Parnell (2006) has reiterated Porters argument that a company needs to have either a Low Cost Strategy or Differentiation Strategy combined with a focus strategy. If this does not happen then businesses risk their potential to maximise on performance. Flybe at present appears to be pursuing both strategies of Low Cost and Differentiation. Other authorities have argued for the co-joined approach suggesting the importance of customer perception in terms of price and value (Bowman and Faulkner, 1997).
The author argues that Flybe might be leading ahead of its competitors. When Michael Oleary, Chief Executive Officer of Ryanair, was asked about what his next challenge was he suggested differentiation strategy (Done, 2007). Whilst Flybe has got competitive advantage at present in respect of differentiation, other competitors have already started thinking about it because it is easy to copy. Jim French can be said to have used an effective strategy again.
As shown in Appendix 1(TOWS matrix for Flybe in 2008), Flybe has used its strengths of fleet efficiency and competitive routes to take advantage of the growing and expanding LCC market. It has also used product differentiation and customer loyalty to exploit a large share on the growing market. By purchasing environmentally friendly aircraft, Flybe has managed to counter threat of global warming concerns. Product differentiation has been used to insulate Flybe from the competitive environment where Ryanair and Easyjet have a large stake.
STAKEHOLDER ANALYSIS FOR FLYBE
Stakeholder pressures played a significant role in terms of strategies that have been chosen by Flybe. The main stakeholders include shareholders, employees, customers, governments, suppliers, environmental pressure groups, unions, foreign governments, media, airports, local governments, directors, financial institutions and competitors. . The stakeholder pressure shall be examined using a power-interest matrix (Appendix 3).
As power and interest moves towards high power and high interest segment, it is indicative of an increased level of stakeholder pressure. Appendix 3 represents three periods when Flybe decided to change its business model in 2002, a period of stability between 2002 and 2006 and finally when it started showing interest in the acquisition of BA Connect in 2006. Meeting the expectations and demands of all stakeholders has been described as almost impossible within literature (George, 2003).
Pre-2002 period Flybe’s management was under considerable pressure from its main economic stakeholders. The company had gone for nearly three years without making any profits and with limited growth (Done, 2003). Pressure was mounting mainly from its shareholders for results in terms of profits. Tudway and Pascal (2006) pointed out that a shareholder’s perspective regarding responsibilities of directors as that of increasing shareholder value. Appendix 3 shows that there was a lot of pressure from financial institutions, creditors and share holding employees in the high interest- high power segment. Media had also started showing interest in what was happening at Flybe. Flybe’s competitors and suppliers were eager to find out what was happening in Flybe hence indicated in the low power- high interest segment.
The resultant effect in terms of strategy was a change in management. Jim French was appointed the managing director and there was a change in the direction of the company. A positioning approach was adopted. Flybe announced its decision to establish itself as a LCC. The company was re-branded into Flybe. In that respect, stakeholder pressure was significant in influencing Flybe’s strategies.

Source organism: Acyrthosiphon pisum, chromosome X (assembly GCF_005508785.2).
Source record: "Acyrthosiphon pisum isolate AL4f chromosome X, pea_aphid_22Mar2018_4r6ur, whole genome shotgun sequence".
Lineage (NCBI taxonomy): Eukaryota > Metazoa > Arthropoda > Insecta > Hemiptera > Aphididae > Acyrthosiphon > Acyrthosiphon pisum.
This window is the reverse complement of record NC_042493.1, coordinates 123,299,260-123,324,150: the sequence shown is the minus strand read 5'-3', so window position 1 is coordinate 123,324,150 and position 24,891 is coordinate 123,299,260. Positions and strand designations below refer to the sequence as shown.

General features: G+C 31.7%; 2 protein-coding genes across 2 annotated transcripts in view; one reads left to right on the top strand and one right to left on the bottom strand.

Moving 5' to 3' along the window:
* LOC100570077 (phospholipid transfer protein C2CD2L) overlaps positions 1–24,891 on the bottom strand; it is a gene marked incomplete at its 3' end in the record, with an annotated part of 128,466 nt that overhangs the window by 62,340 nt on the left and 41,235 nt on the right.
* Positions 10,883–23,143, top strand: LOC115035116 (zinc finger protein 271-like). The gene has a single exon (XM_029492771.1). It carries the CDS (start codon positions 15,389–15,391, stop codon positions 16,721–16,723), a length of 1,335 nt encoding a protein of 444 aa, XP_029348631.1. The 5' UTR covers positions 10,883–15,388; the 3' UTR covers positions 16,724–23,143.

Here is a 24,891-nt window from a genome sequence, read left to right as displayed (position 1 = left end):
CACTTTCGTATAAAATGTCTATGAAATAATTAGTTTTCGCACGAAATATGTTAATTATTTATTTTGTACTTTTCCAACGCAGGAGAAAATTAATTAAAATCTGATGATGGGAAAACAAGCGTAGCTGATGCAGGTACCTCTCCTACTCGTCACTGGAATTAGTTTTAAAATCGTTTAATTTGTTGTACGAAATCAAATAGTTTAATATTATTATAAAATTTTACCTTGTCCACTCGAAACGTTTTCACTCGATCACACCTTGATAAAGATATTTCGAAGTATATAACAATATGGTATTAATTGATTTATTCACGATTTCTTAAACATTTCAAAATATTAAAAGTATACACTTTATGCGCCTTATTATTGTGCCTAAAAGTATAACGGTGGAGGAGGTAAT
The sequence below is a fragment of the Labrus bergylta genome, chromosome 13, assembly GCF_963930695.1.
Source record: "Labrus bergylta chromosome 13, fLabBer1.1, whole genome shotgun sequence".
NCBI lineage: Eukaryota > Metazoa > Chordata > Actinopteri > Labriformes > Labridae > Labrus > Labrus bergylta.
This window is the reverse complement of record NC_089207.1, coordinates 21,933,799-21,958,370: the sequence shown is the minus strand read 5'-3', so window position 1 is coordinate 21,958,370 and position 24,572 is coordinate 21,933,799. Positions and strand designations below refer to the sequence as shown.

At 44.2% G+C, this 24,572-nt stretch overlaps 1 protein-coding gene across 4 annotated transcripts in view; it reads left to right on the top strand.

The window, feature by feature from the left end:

Between 2004 and 2006 there was a different kind of pressure as shown in appendix 3-1. There was a low interest from suppliers, media and the government with low power as well. There was high interest but with low power from competitors, unions, employees, pressure groups, creditors and financial institutions. Meanwhile Flybe had embarked on its strategy of rapid expansion. Heavy losses at BA Connect precipitated the move by Flybe for a possible acquisition in 2006. The ultimate strategy was therefore fulfilled but the power-interest matrix also started showing a different picture before the acquisition (appendix 3-2).
The government as a regulatory body had to come in with high interest and high power. Easyjet’s interest in BA Connect was blocked by the government paving the way for Flybe as the main competitor for the acquisition (Done, 2006). Media and environmental pressure groups also started getting involved towards the high interest and high power segment. Interests from secondary airports started to increase since they were going to profit from the acquisition. The resultant effect was the acquisition of BA Connect in 2007. Environmental pressure groups could be described as having played a significant role in Flybe’s decision to acquire smaller and environmentally friendly aircraft, the 78 seater Q400 turboprop aircraft. Flybe abandoned its initial interest in either Boeing or Airbus aircraft. Stakeholder pressure could be argued as having played a part, and still plays a significant part today.
Stakeholder pressure is therefore a significant factor in firm strategies. However, not everybody’s demands will be effected by management. Some decisions will be taken at the expense of others. A power-interest matrix is a useful tool in stakeholder pressure assessment.
RECENT STRATEGIC CHANGES THAT FLYBE HAS TAKEN
Fit or Stretch future strategies
Flybe achieved in its strategies of rapid expansion and re-branding the corporation within a short period of time. Change of business model, acquisition of BA Connect and differentiation strategies have all been aimed at gaining a substantial market share through positioning. The author argues that with its accelerated rate of growth Flybe now requires to consolidate its position on the market by focussing on its internal resources. Working on its core competencies, Flybe can still realise growth. The author therefore suggests that Flybe’s future strategies should be stretch based. Indeed, in the battle of the low cost carriers, Flybe have decided that an ambitious strategy is the best way that they can prosper. The acquisition of BA Connect accelerates this strategy. Flybe’s rapid growth will enable them to spread their costs over a far greater range of activity and routes than ever before. This should enable them to continue to be able to offer low cost fares (Bizled, 2008).